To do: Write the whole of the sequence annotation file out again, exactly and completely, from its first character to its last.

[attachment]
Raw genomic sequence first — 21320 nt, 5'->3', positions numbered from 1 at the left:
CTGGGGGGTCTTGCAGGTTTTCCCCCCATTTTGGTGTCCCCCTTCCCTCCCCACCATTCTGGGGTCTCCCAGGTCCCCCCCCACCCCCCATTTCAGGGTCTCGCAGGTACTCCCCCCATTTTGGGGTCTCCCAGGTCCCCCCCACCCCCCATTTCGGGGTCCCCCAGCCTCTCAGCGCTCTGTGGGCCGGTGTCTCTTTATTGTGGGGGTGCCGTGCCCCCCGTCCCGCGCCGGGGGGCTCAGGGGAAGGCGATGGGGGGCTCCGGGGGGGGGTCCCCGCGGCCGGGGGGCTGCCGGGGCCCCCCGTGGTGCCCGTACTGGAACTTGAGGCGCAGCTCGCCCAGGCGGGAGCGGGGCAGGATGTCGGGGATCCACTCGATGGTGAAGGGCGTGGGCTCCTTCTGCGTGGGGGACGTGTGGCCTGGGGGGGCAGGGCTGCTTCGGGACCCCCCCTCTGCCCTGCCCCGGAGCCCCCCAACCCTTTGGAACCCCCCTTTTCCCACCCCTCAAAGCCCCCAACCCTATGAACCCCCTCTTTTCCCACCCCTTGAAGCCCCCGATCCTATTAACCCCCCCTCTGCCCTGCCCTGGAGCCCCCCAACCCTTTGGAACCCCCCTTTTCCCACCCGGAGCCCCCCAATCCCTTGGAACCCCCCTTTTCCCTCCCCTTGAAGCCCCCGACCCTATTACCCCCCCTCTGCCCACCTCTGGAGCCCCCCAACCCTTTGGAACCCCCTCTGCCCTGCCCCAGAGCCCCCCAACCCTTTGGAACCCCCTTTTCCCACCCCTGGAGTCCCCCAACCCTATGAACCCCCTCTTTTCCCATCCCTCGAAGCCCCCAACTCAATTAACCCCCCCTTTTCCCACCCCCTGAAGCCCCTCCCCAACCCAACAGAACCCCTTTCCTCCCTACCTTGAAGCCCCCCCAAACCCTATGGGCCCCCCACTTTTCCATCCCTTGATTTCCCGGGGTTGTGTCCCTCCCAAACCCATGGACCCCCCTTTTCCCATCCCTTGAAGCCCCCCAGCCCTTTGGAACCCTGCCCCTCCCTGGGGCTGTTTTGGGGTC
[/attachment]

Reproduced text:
Raw genomic sequence first — 21320 nt, 5'->3', positions numbered from 1 at the left:
CTGGGGGGTCTTGCAGGTTTTCCCCCCATTTTGGTGTCCCCCTTCCCTCCCCACCATTCTGGGGTCTCCCAGGTCCCCCCCCACCCCCCATTTCAGGGTCTCGCAGGTACTCCCCCCATTTTGGGGTCTCCCAGGTCCCCCCCACCCCCCATTTCGGGGTCCCCCAGCCTCTCAGCGCTCTGTGGGCCGGTGTCTCTTTATTGTGGGGGTGCCGTGCCCCCCGTCCCGCGCCGGGGGGCTCAGGGGAAGGCGATGGGGGGCTCCGGGGGGGGGTCCCCGCGGCCGGGGGGCTGCCGGGGCCCCCCGTGGTGCCCGTACTGGAACTTGAGGCGCAGCTCGCCCAGGCGGGAGCGGGGCAGGATGTCGGGGATCCACTCGATGGTGAAGGGCGTGGGCTCCTTCTGCGTGGGGGACGTGTGGCCTGGGGGGGCAGGGCTGCTTCGGGACCCCCCCTCTGCCCTGCCCCGGAGCCCCCCAACCCTTTGGAACCCCCCTTTTCCCACCCCTCAAAGCCCCCAACCCTATGAACCCCCTCTTTTCCCACCCCTTGAAGCCCCCGATCCTATTAACCCCCCCTCTGCCCTGCCCTGGAGCCCCCCAACCCTTTGGAACCCCCCTTTTCCCACCCGGAGCCCCCCAATCCCTTGGAACCCCCCTTTTCCCTCCCCTTGAAGCCCCCGACCCTATTACCCCCCCTCTGCCCACCTCTGGAGCCCCCCAACCCTTTGGAACCCCCTCTGCCCTGCCCCAGAGCCCCCCAACCCTTTGGAACCCCCTTTTCCCACCCCTGGAGTCCCCCAACCCTATGAACCCCCTCTTTTCCCATCCCTCGAAGCCCCCAACTCAATTAACCCCCCCTTTTCCCACCCCCTGAAGCCCCTCCCCAACCCAACAGAACCCCTTTCCTCCCTACCTTGAAGCCCCCCCAAACCCTATGGGCCCCCCACTTTTCCATCCCTTGATTTCCCGGGGTTGTGTCCCTCCCAAACCCATGGACCCCCCTTTTCCCATCCCTTGAAGCCCCCCAGCCCTTTGGAACCCTGCCCCTCCCTGGGGCTGTTTTGGGGTC